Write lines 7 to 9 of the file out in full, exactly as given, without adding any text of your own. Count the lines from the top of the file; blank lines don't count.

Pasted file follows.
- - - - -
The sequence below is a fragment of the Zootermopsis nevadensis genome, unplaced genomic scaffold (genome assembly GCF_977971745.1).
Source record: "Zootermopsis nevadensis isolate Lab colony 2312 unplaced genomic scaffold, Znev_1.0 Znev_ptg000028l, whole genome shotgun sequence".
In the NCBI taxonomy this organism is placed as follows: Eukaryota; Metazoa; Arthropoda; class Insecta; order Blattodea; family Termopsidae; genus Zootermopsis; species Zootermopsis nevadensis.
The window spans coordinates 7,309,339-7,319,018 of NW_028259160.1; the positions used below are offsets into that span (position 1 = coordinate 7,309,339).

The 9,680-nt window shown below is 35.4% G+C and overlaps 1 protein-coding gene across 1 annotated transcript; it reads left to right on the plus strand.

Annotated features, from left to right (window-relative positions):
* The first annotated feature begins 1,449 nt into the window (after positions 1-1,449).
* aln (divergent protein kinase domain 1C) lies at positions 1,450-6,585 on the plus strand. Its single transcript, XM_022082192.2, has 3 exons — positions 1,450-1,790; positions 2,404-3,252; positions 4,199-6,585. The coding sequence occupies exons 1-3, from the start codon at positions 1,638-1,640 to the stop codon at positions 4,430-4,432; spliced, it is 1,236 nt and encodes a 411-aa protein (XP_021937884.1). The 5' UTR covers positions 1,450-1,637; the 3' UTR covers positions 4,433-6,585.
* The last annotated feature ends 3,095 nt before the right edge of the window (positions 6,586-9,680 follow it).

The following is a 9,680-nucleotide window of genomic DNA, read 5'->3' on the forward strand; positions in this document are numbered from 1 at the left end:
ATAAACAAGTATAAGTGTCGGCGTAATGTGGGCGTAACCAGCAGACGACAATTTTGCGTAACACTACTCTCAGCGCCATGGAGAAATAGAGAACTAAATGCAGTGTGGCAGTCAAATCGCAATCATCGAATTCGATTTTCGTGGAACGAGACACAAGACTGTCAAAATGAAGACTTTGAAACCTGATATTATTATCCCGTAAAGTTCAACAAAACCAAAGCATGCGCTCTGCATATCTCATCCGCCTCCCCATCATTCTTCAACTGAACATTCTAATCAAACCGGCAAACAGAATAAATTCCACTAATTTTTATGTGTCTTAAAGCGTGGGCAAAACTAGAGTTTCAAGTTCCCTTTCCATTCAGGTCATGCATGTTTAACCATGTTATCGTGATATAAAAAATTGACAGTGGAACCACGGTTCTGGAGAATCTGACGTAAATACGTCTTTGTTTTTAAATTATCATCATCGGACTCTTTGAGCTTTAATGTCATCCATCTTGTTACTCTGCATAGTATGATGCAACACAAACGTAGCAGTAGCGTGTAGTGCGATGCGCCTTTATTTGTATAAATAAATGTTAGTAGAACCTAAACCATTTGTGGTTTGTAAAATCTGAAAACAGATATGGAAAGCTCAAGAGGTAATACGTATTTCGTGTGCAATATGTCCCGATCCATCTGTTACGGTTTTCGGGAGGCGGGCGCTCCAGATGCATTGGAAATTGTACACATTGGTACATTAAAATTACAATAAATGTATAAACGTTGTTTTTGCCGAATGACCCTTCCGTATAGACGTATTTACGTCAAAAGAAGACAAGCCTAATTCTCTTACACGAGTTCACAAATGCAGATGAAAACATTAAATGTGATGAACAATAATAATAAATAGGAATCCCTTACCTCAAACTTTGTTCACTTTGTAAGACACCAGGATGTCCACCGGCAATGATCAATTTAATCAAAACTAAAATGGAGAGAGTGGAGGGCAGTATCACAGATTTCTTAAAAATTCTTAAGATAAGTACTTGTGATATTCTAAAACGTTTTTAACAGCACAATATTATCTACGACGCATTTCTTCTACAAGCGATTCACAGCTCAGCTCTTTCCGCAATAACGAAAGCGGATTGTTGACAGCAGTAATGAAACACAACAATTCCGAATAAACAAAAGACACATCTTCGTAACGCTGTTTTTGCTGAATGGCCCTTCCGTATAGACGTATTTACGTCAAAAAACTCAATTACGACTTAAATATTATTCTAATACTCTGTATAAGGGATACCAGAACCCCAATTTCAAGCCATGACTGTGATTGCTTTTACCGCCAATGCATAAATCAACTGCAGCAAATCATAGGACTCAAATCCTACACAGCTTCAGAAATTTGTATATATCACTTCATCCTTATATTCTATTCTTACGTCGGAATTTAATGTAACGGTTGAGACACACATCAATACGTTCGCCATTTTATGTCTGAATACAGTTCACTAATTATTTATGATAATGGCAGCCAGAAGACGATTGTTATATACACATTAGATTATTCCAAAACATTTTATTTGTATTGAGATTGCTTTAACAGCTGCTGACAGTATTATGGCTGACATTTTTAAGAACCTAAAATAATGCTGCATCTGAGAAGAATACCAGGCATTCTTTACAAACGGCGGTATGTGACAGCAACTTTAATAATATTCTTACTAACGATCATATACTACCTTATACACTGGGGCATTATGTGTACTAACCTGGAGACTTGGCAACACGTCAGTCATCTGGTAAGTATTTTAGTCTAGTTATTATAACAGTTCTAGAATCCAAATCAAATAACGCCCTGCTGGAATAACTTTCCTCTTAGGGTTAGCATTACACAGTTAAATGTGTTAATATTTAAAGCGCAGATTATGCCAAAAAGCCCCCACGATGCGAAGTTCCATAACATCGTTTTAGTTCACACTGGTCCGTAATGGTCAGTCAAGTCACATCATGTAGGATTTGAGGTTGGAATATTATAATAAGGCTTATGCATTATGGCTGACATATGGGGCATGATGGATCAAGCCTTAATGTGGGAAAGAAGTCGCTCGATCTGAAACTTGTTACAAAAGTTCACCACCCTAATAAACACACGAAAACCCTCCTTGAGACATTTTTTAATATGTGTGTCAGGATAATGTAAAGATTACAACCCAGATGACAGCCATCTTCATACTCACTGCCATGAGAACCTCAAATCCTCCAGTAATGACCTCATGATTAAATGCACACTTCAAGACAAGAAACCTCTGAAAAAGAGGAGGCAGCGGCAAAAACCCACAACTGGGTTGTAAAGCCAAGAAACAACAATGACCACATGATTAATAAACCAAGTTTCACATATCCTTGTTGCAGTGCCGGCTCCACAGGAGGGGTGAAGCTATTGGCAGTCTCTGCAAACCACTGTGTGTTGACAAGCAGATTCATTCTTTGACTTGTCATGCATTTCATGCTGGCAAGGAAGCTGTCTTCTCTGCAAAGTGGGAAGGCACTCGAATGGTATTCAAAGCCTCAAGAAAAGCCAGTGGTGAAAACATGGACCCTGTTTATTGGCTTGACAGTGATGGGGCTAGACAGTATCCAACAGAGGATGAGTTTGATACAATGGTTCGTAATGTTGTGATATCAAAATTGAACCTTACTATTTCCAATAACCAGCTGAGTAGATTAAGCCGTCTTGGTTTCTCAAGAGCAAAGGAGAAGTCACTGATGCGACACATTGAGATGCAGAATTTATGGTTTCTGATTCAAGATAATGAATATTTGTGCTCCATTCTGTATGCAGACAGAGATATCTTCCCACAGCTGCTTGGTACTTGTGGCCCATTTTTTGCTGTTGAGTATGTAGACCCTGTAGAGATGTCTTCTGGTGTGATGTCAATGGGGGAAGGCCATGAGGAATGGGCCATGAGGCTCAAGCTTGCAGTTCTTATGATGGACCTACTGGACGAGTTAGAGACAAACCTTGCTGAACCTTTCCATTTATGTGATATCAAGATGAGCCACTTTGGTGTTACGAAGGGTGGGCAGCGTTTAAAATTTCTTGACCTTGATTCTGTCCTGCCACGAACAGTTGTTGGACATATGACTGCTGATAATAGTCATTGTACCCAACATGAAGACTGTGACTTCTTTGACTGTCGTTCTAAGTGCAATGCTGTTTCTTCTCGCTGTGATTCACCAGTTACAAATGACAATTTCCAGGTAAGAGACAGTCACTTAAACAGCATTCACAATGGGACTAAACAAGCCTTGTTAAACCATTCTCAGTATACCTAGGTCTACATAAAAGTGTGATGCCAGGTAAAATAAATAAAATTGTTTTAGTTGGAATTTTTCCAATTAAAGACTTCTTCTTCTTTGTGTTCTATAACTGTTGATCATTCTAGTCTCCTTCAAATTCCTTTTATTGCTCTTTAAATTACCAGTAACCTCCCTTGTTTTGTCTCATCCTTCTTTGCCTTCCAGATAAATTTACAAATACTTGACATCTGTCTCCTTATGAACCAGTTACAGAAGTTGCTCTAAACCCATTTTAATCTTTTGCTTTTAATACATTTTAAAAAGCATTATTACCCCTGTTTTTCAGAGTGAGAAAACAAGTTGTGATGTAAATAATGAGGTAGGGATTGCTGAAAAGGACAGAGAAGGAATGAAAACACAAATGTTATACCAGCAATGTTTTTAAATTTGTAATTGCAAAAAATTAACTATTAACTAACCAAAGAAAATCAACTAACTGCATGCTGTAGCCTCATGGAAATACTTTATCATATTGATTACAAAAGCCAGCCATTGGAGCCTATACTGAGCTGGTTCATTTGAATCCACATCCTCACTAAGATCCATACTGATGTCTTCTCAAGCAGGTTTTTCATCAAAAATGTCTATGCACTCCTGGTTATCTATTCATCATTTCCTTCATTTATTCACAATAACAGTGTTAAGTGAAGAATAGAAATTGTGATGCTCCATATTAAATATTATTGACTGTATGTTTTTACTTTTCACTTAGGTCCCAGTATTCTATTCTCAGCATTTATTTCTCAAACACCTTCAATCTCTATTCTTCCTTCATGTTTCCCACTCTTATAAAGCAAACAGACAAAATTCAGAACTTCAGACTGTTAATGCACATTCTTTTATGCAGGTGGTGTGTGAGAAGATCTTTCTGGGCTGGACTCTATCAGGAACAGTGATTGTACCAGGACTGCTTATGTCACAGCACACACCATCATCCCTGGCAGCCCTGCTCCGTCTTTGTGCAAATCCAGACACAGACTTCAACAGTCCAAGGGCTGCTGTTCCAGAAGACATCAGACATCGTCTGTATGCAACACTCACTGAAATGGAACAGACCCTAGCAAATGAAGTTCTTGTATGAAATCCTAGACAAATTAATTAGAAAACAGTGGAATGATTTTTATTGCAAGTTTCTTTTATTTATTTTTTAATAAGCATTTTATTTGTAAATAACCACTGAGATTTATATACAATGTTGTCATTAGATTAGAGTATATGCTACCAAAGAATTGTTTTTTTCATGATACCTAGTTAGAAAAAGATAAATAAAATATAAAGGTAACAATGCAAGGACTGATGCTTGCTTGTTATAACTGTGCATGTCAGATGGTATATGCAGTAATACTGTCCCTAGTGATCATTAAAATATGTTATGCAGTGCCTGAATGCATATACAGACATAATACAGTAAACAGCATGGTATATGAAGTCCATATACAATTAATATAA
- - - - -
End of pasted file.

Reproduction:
* The first annotated feature begins 1,449 nt into the window (after positions 1-1,449).
* aln (divergent protein kinase domain 1C) lies at positions 1,450-6,585 on the plus strand. Its single transcript, XM_022082192.2, has 3 exons — positions 1,450-1,790; positions 2,404-3,252; positions 4,199-6,585. The coding sequence occupies exons 1-3, from the start codon at positions 1,638-1,640 to the stop codon at positions 4,430-4,432; spliced, it is 1,236 nt and encodes a 411-aa protein (XP_021937884.1). The 5' UTR covers positions 1,450-1,637; the 3' UTR covers positions 4,433-6,585.
* The last annotated feature ends 3,095 nt before the right edge of the window (positions 6,586-9,680 follow it).